Note

The \(q\) considered here is \(q^2\) in some references, e.g., [ZZ2005].

INPUT:

  • m – the integer \(m\)
  • n – the integer \(n\)
  • R – (optional) the ring \(R\) if \(q\) is not specified (the default is \(\ZZ\)); otherwise the ring containing \(q\)
  • q – (optional) the variable \(q\); the default is \(q \in R[q, q^{-1}]\)
  • bar – (optional) the involution on the base ring; the default is \(q \mapsto q^{-1}\)

EXAMPLES:

We construct \(\mathcal{O}_q(M(2,3))\) and the variables:

sage: O = algebras.QuantumMatrixCoordinate(2,3)
sage: O.inject_variables()
Defining x11, x12, x13, x21, x22, x23

We do some basic computations:

sage: x21 * x11
(q^-1)*x[1,1]*x[2,1]
sage: x23 * x12 * x11
(q^-1)*x[1,1]*x[1,2]*x[2,3] + (q^-2-1)*x[1,1]*x[1,3]*x[2,2]
 + (q^-3-q^-1)*x[1,2]*x[1,3]*x[2,1]

We construct the maximal quantum minors:

sage: q = O.q()
sage: qm12 = x11*x22 - q*x12*x21
sage: qm13 = x11*x23 - q*x13*x21
sage: qm23 = x12*x23 - q*x13*x22

However, unlike for the quantum determinant, they are not central:

sage: all(qm12 * g == g * qm12 for g in O.algebra_generators())
False
sage: all(qm13 * g == g * qm13 for g in O.algebra_generators())
False
sage: all(qm23 * g == g * qm23 for g in O.algebra_generators())
False

REFERENCES:

algebra_generators()

Return the algebra generators of self.

EXAMPLES:

sage: O = algebras.QuantumMatrixCoordinate(2)
sage: O.algebra_generators()
Finite family {(1, 1): x[1,1], (1, 2): x[1,2], (2, 1): x[2,1], (2, 2): x[2,2]}
coproduct_on_basis(x)

Return the coproduct on the basis element indexed by x.

EXAMPLES:

sage: O = algebras.QuantumMatrixCoordinate(4)
sage: x24 = O.algebra_generators()[2,4]
sage: O.coproduct_on_basis(x24.leading_support())
x[2,1] # x[1,4] + x[2,2] # x[2,4] + x[2,3] # x[3,4] + x[2,4] # x[4,4]
m()

Return the value \(m\).

EXAMPLES:

sage: O = algebras.QuantumMatrixCoordinate(4, 6)
sage: O.m()
4
sage: O = algebras.QuantumMatrixCoordinate(4)
sage: O.m()
4
class sage.algebras.quantum_matrix_coordinate_algebra.QuantumMatrixCoordinateAlgebra_abstract(gp_indices, n, q, bar, R, category, indices_key=None)

Bases: sage.combinat.free_module.CombinatorialFreeModule

Abstract base class for quantum coordinate algebras of a set of matrices.

class Element

Bases: sage.modules.with_basis.indexed_element.IndexedFreeModuleElement

An element of a quantum matrix coordinate algebra.

bar()

Return the image of self under the bar involution.

The bar involution is the \(\QQ\)-algebra anti-automorphism defined by \(x_{ij} \mapsto x_{ji}\) and \(q \mapsto q^{-1}\).

EXAMPLES:

sage: O = algebras.QuantumMatrixCoordinate(4)
sage: x = O.an_element()
sage: x.bar()
1 + 2*x[1,1] + (q^-16)*x[1,1]^2*x[1,2]^2*x[1,3]^3 + 3*x[1,2]
sage: x = O.an_element() * O.algebra_generators()[2,4]; x
x[1,1]^2*x[1,2]^2*x[1,3]^3*x[2,4] + 2*x[1,1]*x[2,4]
 + 3*x[1,2]*x[2,4] + x[2,4]
sage: xb = x.bar(); xb
(q^-16)*x[1,1]^2*x[1,2]^2*x[1,3]^3*x[2,4]
 + (q^-21-q^-15)*x[1,1]^2*x[1,2]^2*x[1,3]^2*x[1,4]*x[2,3]
 + (q^-22-q^-18)*x[1,1]^2*x[1,2]*x[1,3]^3*x[1,4]*x[2,2]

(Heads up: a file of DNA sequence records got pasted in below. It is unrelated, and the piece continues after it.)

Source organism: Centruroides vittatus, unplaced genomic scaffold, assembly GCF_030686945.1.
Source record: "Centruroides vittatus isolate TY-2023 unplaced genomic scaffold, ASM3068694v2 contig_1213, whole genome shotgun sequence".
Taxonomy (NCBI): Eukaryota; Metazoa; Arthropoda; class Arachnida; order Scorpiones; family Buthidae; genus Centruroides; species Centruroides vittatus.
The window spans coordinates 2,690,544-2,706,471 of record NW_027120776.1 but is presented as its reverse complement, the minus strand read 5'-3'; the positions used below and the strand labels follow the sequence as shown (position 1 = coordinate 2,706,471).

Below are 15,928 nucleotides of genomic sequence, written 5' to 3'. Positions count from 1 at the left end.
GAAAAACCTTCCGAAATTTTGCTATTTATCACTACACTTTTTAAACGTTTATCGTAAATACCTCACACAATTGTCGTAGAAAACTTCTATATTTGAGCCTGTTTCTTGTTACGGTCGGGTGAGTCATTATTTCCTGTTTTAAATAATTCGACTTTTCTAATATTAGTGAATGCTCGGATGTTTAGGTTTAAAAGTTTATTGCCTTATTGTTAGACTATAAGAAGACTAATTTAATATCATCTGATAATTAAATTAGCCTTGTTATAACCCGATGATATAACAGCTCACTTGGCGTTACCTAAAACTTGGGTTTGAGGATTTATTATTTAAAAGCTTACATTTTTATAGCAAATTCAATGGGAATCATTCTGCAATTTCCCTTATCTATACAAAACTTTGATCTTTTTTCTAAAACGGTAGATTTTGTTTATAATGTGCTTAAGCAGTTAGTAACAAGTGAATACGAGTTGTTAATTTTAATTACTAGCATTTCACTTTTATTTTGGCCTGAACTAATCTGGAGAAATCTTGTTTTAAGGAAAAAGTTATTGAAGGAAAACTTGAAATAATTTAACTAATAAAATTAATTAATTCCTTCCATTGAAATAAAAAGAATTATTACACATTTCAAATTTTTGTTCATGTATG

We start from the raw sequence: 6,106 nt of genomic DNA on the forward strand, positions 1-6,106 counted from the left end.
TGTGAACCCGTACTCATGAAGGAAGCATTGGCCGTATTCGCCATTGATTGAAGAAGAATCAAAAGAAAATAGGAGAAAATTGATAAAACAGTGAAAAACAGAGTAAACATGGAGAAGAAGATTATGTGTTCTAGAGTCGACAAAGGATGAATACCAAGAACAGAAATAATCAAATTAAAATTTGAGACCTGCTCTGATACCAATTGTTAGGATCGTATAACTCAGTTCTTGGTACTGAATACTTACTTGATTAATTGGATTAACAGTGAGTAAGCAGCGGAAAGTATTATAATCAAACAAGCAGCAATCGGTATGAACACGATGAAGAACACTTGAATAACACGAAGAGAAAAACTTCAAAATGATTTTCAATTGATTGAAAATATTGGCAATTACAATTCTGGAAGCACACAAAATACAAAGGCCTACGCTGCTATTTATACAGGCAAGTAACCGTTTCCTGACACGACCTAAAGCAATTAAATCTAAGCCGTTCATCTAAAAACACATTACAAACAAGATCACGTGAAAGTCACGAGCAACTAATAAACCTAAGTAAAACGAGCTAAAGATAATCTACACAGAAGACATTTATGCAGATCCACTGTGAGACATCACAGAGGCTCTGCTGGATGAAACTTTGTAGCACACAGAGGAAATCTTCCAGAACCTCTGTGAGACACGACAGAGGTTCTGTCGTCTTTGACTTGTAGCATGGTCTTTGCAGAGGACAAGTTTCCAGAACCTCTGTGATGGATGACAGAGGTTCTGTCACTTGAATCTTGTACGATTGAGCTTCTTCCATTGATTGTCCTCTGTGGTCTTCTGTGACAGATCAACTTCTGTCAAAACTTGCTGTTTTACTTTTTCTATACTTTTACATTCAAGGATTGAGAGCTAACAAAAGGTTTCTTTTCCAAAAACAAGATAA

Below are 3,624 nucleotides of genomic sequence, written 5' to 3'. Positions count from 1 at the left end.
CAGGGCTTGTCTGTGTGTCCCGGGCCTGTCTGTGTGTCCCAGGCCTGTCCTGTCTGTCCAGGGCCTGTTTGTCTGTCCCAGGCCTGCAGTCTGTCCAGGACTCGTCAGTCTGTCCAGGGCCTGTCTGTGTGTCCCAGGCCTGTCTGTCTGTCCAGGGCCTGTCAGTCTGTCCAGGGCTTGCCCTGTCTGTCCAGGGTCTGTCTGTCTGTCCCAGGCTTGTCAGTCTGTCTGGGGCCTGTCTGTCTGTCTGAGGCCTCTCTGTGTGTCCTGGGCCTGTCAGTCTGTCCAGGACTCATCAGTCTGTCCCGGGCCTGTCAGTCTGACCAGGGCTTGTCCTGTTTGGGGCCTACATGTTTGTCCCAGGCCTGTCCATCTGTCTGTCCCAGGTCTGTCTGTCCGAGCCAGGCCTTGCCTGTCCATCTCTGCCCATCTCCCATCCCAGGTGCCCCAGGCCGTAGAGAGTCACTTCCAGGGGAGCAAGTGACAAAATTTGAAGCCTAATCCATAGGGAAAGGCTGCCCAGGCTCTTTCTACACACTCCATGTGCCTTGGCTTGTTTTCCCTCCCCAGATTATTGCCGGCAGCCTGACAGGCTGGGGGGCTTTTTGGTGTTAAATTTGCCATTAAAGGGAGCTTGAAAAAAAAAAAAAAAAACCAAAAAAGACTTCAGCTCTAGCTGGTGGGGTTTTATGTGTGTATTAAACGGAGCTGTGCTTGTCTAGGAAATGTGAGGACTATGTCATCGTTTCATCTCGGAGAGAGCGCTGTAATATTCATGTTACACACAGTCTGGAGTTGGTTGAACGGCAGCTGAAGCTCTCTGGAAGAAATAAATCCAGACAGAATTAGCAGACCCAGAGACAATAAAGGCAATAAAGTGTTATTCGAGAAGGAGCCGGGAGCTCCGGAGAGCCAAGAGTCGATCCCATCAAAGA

+ (q^-24-q^-20)*x[1,1]*x[1,2]^2*x[1,3]^3*x[1,4]*x[2,1]
 + 2*x[1,1]*x[2,4] + 3*x[1,2]*x[2,4]
 + (2*q^-1-2*q)*x[1,4]*x[2,1]
 + (3*q^-1-3*q)*x[1,4]*x[2,2] + x[2,4]
sage: xb.bar() == x
True
counit_on_basis(x)

Return the counit on the basis element indexed by x.

EXAMPLES:

sage: O = algebras.QuantumMatrixCoordinate(4)
sage: G = O.algebra_generators()
sage: I = [1,2,3,4]
sage: matrix([[G[i,j].counit() for i in I] for j in I])  # indirect doctest
[1 0 0 0]
[0 1 0 0]
[0 0 1 0]
[0 0 0 1]
gens()

Return the generators of self as a tuple.

EXAMPLES:

sage: O = algebras.QuantumMatrixCoordinate(3)
sage: O.gens()
(x[1,1], x[1,2], x[1,3],
 x[2,1], x[2,2], x[2,3],
 x[3,1], x[3,2], x[3,3])
n()

Return the value \(n\).

EXAMPLES:

sage: O = algebras.QuantumMatrixCoordinate(4)
sage: O.n()
4
sage: O = algebras.QuantumMatrixCoordinate(4, 6)
sage: O.n()
6
one_basis()

Return the basis element indexing \(1\).

EXAMPLES:

sage: O = algebras.QuantumMatrixCoordinate(4)
sage: O.one_basis()
1
sage: O.one()
1
product_on_basis(a, b)

Return the product of basis elements indexed by a and b.

EXAMPLES:

sage: O = algebras.QuantumMatrixCoordinate(4)
sage: x = O.algebra_generators()
sage: b = x[1,4] * x[2,1] * x[3,4]  # indirect doctest
sage: b * (b * b) == (b * b) * b
True
sage: p = prod(list(O.algebra_generators())[:10])
sage: p * (p * p) == (p * p) * p  # long time
True
sage: x = O.an_element()
sage: y = x^2 + x[4,4] * x[3,3] * x[1,2]
sage: z = x[2,2] * x[1,4] * x[3,4] * x[1,1]
sage: x * (y * z) == (x * y) * z
True
q()

Return the variable q.

EXAMPLES:

sage: O = algebras.QuantumMatrixCoordinate(4)
sage: O.q()
q
sage: O.q().parent()
Univariate Laurent Polynomial Ring in q over Integer Ring
sage: O.q().parent() is O.base_ring()
True
quantum_determinant()

Return the quantum determinant of self.

The quantum determinant is defined by

\[\det_q = \sum_{\sigma \in S_n} (-q)^{\ell(\sigma)} x_{1, \sigma(1)} x_{2, \sigma(2)} \cdots x_{n, \sigma(n)}.\]

EXAMPLES:

sage: O = algebras.QuantumMatrixCoordinate(2)
sage: O.quantum_determinant()
x[1,1]*x[2,2] - q*x[1,2]*x[2,1]

We verify that the quantum determinant is central:

sage: for n in range(2,5):
....:     O = algebras.QuantumMatrixCoordinate(n)
....:     qdet = O.quantum_determinant()
....:     assert all(g * qdet == qdet * g for g in O.algebra_generators())

We also verify that it is group-like:

sage: for n in range(2,4):
....:     O = algebras.QuantumMatrixCoordinate(n)
....:     qdet = O.quantum_determinant()
....:     assert qdet.coproduct() == tensor([qdet, qdet])